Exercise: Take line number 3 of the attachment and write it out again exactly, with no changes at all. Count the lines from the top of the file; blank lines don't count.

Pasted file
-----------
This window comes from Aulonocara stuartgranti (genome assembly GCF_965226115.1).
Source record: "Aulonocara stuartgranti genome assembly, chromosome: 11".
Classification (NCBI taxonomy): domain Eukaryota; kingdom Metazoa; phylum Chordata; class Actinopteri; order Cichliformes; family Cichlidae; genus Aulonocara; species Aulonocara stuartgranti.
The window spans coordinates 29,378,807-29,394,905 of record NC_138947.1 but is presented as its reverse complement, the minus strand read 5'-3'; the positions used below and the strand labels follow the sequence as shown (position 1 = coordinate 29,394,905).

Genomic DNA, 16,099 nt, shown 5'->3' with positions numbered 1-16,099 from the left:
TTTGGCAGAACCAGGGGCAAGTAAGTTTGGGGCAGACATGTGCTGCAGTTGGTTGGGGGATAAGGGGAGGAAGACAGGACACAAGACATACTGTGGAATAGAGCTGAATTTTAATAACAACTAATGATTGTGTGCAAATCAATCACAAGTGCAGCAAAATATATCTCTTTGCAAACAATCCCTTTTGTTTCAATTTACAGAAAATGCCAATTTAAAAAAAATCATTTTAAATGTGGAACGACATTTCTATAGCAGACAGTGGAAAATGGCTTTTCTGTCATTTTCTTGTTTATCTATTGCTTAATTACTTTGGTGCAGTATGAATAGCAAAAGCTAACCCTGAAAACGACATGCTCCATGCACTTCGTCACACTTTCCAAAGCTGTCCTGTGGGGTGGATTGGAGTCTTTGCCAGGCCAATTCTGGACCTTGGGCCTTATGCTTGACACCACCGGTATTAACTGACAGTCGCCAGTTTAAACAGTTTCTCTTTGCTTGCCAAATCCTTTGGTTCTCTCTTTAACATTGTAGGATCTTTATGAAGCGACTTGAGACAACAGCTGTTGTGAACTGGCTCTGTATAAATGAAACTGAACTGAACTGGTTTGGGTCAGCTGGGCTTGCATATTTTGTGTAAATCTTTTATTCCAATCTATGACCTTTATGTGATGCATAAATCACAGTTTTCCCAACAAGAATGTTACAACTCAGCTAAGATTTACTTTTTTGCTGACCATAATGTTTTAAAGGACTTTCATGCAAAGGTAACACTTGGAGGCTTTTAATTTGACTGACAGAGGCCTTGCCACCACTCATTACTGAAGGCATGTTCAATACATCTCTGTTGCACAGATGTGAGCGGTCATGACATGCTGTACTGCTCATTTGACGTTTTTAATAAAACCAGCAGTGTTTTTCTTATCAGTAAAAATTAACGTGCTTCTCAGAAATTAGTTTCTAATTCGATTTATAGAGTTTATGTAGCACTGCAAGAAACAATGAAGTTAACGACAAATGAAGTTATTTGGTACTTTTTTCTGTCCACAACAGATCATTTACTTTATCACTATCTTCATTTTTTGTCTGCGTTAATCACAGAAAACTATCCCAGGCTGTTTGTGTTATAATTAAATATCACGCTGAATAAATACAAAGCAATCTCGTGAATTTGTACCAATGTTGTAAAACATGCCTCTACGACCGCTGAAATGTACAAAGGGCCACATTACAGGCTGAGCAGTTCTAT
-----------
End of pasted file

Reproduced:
Classification (NCBI taxonomy): domain Eukaryota; kingdom Metazoa; phylum Chordata; class Actinopteri; order Cichliformes; family Cichlidae; genus Aulonocara; species Aulonocara stuartgranti.